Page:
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While I am the first person to be cynical about conventional oncology I am also the first person to admit that diagnosing cancer is difficult. The article below talks about melanoma. But pathologists have similar challenges with many cancers including breast, colorectal and prostate cancer. Challenging diagnoses is one of the many reasons to get a second opinion.
Further, a diagnosis of any cancer is not a zero/sum game. Just because your oncologist is told by the pathologist that the sample removed from your skin is in fact melanoma, it is then challenging to determine the stage and therapy plan-
To complicate this issue further conventional oncology has few if any effective therapies for melanoma yet there are several integrative therapies shown to enhance the efficacy of specific chemotherapy regimens.
I am a long-term survivor of an “incurable” cancer called multiple myeloma. I am also a cancer coach. Have you been diagnosed with melanoma? Scroll down the page, post a question or comment and I will reply to you ASAP.
“The results show that diagnoses can vary among pathologists, particularly for cases in the middle of the disease spectrum, suggesting the potential for both overdiagnosis and under diagnosis…
Diagnosis relies on visual assessment of skin samples (biopsies) under a microscope by a pathologist, but the reliability of the criteria used to diagnose these skin lesions have never been established with rigorous standards…
The study was inspired by Dr Elmore’s experience as a patient undergoing a skin biopsy, which resulted in three different independent interpretations, ranging from benign to invasive melanoma. Ten years later she is healthy and doing research on the topic…
The highest levels of accuracy were found for class I mild lesions (92%) and class V high stage invasive melanoma (72%) – these cases are at the polar ends of the disease spectrum…
In contrast, interpretations for cases in the middle of the spectrum had noticeably lower accuracy, as less than half of the diagnoses were in concordance with the reference diagnosis; class II moderately atypical lesions (25%); class III severely atypical lesions and melanoma in situ (40%); and class IV early stage invasive melanoma (43%)…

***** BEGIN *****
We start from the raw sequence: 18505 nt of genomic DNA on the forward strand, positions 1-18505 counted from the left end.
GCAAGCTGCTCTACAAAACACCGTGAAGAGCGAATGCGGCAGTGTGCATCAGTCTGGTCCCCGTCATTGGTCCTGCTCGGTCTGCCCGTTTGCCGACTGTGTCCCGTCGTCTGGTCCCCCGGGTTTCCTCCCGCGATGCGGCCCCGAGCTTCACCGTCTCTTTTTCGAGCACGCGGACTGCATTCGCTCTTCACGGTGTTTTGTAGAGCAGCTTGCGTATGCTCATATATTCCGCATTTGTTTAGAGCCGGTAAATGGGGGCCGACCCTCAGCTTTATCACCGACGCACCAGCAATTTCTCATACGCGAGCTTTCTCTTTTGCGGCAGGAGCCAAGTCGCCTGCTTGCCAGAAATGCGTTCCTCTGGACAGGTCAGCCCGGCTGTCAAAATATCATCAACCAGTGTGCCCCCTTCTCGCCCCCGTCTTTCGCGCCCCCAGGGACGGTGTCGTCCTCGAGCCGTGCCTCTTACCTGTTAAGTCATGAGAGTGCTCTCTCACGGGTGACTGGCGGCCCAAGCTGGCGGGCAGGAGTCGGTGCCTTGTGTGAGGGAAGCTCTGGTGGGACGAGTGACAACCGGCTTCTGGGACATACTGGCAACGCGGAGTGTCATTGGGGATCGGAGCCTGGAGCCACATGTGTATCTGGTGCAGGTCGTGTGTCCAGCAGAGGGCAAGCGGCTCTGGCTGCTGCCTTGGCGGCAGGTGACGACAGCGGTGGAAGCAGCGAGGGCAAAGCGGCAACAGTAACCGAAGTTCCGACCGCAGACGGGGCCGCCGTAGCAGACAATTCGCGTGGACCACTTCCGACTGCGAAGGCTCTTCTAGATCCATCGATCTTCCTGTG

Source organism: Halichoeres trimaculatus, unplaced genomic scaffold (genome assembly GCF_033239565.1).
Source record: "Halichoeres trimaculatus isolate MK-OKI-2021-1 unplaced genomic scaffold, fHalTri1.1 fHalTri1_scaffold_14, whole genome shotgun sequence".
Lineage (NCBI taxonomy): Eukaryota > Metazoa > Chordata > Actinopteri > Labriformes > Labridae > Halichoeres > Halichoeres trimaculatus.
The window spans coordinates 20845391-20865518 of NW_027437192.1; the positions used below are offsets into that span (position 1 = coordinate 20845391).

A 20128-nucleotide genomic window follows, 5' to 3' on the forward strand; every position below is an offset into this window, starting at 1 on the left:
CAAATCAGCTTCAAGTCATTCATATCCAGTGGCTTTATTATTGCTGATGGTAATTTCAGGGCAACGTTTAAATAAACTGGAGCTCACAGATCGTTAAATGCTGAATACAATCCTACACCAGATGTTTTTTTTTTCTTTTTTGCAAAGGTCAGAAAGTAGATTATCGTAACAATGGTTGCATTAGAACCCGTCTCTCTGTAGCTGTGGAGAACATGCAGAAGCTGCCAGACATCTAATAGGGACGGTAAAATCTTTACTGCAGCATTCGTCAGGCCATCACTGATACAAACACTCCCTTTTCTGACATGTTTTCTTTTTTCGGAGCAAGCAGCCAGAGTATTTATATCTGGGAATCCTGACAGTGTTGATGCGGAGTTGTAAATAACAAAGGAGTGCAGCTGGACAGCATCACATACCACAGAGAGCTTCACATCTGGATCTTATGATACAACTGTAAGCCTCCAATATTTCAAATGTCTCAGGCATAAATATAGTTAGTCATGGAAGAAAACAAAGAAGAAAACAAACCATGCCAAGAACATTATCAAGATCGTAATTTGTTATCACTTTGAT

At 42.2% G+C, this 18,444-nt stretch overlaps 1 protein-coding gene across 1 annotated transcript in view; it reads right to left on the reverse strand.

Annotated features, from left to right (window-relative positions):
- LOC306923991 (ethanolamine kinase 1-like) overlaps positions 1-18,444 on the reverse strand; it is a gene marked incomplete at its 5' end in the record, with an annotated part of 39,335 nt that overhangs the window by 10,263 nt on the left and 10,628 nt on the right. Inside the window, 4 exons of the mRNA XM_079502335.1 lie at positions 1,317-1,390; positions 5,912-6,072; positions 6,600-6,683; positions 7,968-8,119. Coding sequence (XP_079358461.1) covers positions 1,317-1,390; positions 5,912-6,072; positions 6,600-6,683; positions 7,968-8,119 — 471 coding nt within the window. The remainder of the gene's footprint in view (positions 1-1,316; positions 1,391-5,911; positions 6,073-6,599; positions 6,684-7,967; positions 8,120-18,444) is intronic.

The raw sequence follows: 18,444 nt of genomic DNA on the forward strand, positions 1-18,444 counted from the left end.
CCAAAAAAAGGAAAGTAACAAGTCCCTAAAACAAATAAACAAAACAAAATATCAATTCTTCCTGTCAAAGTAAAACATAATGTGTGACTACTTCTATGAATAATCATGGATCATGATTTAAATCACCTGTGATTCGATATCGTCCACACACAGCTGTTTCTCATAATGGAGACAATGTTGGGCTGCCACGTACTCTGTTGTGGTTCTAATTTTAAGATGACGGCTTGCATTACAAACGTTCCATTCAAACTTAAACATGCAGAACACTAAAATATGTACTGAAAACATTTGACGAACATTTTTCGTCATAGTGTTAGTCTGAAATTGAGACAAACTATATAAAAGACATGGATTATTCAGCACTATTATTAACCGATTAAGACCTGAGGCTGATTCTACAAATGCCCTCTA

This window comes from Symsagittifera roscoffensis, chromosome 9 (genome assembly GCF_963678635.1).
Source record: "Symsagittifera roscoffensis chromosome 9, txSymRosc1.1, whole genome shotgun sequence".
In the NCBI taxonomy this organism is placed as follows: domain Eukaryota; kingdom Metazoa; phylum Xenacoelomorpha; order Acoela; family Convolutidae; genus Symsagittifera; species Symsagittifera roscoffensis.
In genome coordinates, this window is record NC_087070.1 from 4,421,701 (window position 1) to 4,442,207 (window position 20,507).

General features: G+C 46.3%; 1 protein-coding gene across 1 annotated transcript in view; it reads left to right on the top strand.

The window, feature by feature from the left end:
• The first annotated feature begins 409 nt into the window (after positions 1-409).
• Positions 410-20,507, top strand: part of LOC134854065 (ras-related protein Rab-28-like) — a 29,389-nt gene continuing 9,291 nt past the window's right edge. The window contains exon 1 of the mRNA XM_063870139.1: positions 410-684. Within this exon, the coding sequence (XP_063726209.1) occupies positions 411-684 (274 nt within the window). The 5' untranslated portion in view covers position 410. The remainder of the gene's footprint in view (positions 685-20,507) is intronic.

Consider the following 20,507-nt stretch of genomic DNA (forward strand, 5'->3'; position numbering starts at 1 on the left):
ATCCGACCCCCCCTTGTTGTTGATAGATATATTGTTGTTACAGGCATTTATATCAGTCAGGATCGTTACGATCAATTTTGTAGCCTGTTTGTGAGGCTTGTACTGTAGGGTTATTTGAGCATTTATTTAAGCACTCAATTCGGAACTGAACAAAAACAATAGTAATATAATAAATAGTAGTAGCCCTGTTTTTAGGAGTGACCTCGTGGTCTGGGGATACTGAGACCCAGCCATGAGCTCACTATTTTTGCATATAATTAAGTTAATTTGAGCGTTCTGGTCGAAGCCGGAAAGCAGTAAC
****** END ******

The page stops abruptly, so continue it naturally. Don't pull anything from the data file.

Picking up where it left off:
“As the most serious type of skin cancer, a melanoma diagnosis carries emotional, financial and medical consequences. That’s why recent studies finding that there is an overdiagnosis of melanoma are a significant cause for concern.
“Overdiagnosis is the diagnosis of disease that will not harm a person in their lifetime. If melanoma is being overdiagnosed, it means that too many people are getting the scary news that they have cancer, and receiving and paying for unnecessary treatment,” said Kathleen Kerr, professor of biostatistics in the UW School of Public Health.
Kerr recently published results of a study involving more than 100 dermatopathologists — pathologists who specialize in skin diseases and who diagnose melanoma — to find out if they believe that melanoma overdiagnosis is a public health issue in the U.S. and whether that belief affects their own conclusions. The pathologists were given biopsy slides to diagnose and were surveyed on their perceptions of overdiagnosis.
Kerr discussed the results of this study, published April 20 in JAMA Dermatology, in the following Q&A with UW News: